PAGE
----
A flushing toilet — hooked up to a fresh water supply and a stable sewage line — is something many people take for granted. While this actually marvelous system has run all over the U.S., Canada, and Europe, it's not yet universal. According to the World Health Organization, approximately 2.3 billion people don't have access to the basic sanitation afforded by modern plumbing. But all those people still turn food into waste, and all that excreted material has to go somewhere. It ends up going pretty much everywhere, including into soil or into bodies of water, sometimes causing the rapid spread of nasty and potentially fatal diseases like cholera and dysentery.
This problem weighs on the minds of plenty of people, including some of the world's most inventive scientists and some of the crusading heads of charitable foundations that can help make research into better toilets and widespread sanitation possible. In the latter category, for example, there's Bill Gates. The founder of Microsoft — who is also the world's "computer guy" and whose name is synonymous with "wealthy beyond imagination" — spends most of his time these days, along with his wife, funding and facilitating projects via the Bill and Melinda Gates Foundation. Since 2011, the foundation says it's invested $200 million (and pledged another $200 million) to improve the toilet issue in the developing world.
On November 6, 2018, Bill Gates spoke at the Reinvented Toilet Expo in Beijing, China, a place where inventors and organizations showed off cutting-edge, bacteria-killing, literally life-saving bathroom technology. Gates really wanted to drive home his message about how dangerous (and disgusting) of a problem poor sanitation can be, and so during his speech, he held up a jar (sealed, thankfully) of human feces (no word on whether or not it was his own deuce) to demonstrate how many toxic bacteria are present in even a small amount of human dingleberries. The jar, he said, could hold "as many as 200 trillion rotavirus … 20 billion Shigella bacteria, and 100,000 parasitic worm eggs." If you're reading this in the U.S. right now, thank your lucky bathroom lights you've got a sewage plant that will prevent all that from reaching your drinking water supply.
Apart from the guy who brought Minesweeper to the masses holding a jar of chocolate delights, the real stars of the Reinvented Toilet Expo were the 20 toilets of the future on display. And these designs really are something special, as they specifically don't need a connection to water or sewage lines. In other words, they can be used anywhere and everywhere, especially in communities that don't have that kind of infrastructure in place. Gates is a fan, placing this new category of johns among "the most significant advances in sanitation in nearly 200 years."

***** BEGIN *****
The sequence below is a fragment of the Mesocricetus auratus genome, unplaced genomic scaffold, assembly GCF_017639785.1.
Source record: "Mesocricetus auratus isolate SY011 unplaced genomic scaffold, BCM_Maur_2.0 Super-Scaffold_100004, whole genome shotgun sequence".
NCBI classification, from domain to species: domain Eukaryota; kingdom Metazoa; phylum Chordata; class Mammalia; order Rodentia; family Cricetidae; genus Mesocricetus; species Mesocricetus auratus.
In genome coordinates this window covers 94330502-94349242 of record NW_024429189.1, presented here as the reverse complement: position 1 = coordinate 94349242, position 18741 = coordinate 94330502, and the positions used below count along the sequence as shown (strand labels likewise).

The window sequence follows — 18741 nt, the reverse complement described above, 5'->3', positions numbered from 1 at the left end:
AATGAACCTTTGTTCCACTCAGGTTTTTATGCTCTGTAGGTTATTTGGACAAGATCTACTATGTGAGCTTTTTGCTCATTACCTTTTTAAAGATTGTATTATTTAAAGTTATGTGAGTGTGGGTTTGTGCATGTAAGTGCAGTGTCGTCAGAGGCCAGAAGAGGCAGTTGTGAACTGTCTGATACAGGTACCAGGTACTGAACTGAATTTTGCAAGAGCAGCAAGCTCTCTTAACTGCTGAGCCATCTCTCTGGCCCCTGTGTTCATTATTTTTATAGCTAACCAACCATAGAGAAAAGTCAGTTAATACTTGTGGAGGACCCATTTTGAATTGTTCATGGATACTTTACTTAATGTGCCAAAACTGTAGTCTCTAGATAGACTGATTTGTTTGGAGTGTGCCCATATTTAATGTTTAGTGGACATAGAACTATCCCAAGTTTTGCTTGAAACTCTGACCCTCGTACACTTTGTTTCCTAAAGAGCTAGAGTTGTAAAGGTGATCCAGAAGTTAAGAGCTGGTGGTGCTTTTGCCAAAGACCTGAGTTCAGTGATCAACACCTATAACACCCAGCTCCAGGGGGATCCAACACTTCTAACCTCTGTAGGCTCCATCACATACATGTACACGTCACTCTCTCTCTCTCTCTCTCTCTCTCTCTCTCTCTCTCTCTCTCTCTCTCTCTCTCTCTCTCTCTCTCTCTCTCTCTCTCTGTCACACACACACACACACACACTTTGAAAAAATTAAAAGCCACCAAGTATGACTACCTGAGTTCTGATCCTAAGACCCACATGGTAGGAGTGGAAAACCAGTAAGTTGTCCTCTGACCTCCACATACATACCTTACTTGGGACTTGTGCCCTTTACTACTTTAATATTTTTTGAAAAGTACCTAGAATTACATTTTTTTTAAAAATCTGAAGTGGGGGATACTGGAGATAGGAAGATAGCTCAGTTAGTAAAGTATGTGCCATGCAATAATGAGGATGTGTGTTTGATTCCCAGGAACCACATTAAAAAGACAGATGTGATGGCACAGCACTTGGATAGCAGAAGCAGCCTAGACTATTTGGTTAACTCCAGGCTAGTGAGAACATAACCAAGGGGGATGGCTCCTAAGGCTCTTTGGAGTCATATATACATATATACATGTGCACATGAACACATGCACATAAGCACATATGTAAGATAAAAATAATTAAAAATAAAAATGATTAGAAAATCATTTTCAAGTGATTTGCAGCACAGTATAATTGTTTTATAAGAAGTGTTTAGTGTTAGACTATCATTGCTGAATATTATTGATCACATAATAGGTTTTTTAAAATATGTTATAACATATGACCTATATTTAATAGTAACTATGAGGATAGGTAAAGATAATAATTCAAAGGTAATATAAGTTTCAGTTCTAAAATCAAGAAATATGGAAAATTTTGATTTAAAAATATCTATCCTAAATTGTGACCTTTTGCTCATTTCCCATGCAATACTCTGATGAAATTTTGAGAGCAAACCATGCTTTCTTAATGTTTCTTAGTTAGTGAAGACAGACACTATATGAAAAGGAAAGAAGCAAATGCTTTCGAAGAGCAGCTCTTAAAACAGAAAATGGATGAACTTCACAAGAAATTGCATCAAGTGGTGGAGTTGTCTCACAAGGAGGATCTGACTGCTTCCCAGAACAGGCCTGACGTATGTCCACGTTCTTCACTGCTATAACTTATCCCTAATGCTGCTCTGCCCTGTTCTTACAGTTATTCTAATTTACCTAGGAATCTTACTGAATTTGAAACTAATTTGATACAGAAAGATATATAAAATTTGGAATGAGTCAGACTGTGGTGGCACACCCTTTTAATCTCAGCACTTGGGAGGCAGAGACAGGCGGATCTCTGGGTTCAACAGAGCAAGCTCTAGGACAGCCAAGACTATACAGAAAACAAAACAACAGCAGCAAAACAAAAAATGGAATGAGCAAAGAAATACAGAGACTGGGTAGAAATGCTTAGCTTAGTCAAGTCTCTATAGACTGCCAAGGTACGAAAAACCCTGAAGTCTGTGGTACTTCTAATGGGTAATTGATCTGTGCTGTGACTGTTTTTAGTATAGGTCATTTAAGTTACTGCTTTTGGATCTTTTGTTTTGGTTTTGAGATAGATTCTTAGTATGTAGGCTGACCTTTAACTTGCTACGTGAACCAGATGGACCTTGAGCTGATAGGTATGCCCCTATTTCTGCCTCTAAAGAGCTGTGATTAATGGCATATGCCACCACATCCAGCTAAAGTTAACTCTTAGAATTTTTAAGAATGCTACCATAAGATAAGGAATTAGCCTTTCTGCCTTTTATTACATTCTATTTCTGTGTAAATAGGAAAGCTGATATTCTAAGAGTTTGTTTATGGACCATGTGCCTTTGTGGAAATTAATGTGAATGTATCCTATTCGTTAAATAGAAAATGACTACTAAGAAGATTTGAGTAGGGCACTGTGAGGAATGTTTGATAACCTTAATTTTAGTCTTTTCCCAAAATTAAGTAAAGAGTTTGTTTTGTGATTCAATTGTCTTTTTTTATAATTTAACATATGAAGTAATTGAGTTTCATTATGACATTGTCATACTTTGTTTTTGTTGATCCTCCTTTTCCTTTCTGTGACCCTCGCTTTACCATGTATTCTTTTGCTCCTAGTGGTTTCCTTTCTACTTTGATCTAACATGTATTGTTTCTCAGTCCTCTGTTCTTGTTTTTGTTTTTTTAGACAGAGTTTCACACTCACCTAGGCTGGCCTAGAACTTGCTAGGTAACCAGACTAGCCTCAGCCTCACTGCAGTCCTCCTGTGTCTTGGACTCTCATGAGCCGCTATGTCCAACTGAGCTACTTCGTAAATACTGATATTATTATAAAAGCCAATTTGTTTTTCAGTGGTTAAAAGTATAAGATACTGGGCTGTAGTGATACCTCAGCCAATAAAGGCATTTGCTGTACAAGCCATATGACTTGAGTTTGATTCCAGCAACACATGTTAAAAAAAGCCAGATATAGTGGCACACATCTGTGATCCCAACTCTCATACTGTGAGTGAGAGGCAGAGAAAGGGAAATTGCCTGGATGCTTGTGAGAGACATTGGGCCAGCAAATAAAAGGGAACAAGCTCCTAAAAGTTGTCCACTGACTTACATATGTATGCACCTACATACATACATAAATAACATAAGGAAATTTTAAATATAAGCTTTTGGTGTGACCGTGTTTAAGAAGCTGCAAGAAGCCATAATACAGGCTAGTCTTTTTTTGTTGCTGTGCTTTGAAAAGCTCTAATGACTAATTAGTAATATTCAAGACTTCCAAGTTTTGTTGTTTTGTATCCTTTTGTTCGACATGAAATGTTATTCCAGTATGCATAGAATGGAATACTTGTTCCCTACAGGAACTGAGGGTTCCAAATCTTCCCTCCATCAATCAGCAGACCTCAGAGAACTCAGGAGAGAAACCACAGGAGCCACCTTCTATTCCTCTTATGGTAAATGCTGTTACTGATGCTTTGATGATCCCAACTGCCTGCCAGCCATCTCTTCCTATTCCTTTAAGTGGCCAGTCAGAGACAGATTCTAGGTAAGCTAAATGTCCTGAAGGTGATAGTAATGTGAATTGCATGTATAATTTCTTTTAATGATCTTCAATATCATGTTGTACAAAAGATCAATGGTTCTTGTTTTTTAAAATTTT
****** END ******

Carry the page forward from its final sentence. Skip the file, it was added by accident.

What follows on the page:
One of the most notable loos at the Reinvented Toilet Expo: the suitably scientifically named Nano Membrane Toilet. Here's how it works. After a person does their business, they close the lid. That sets a series of gears into motion, which "flush" waste away into a holding tank at the bottom of the toilet, but without needing any water or electricity. As the mechanism rids the toilet of waste, a thin blade scrapes the bowl clean. A spiral device elevates only the solid parts of the waste out of the holding tank, cutting it into small pellets and then feeding it into a tiny combustion chamber. That's where the poop gets burned, and all the bacteria and eggs and whatever other nasties it holds die a fiery death. The user has to clean out the ashtray once a week.
But what happens to your No. 1? It passes into a channel full of membrane bundles that treat and sanitize the urine before sending it into a holding area at the front of the toilet. Even if you can get past the eww factor, it's not drinkable, but it can be used for watering plants or crops. The Nano Membrane (made possible by a $700,000 grant from the Gates Foundation) is currently being tested in Ghana, where organizers aim to get people used to it in public restrooms. Then, over time, they hope the manufacturing cost will drop enough to allow for widespread household use. Good luck to us all.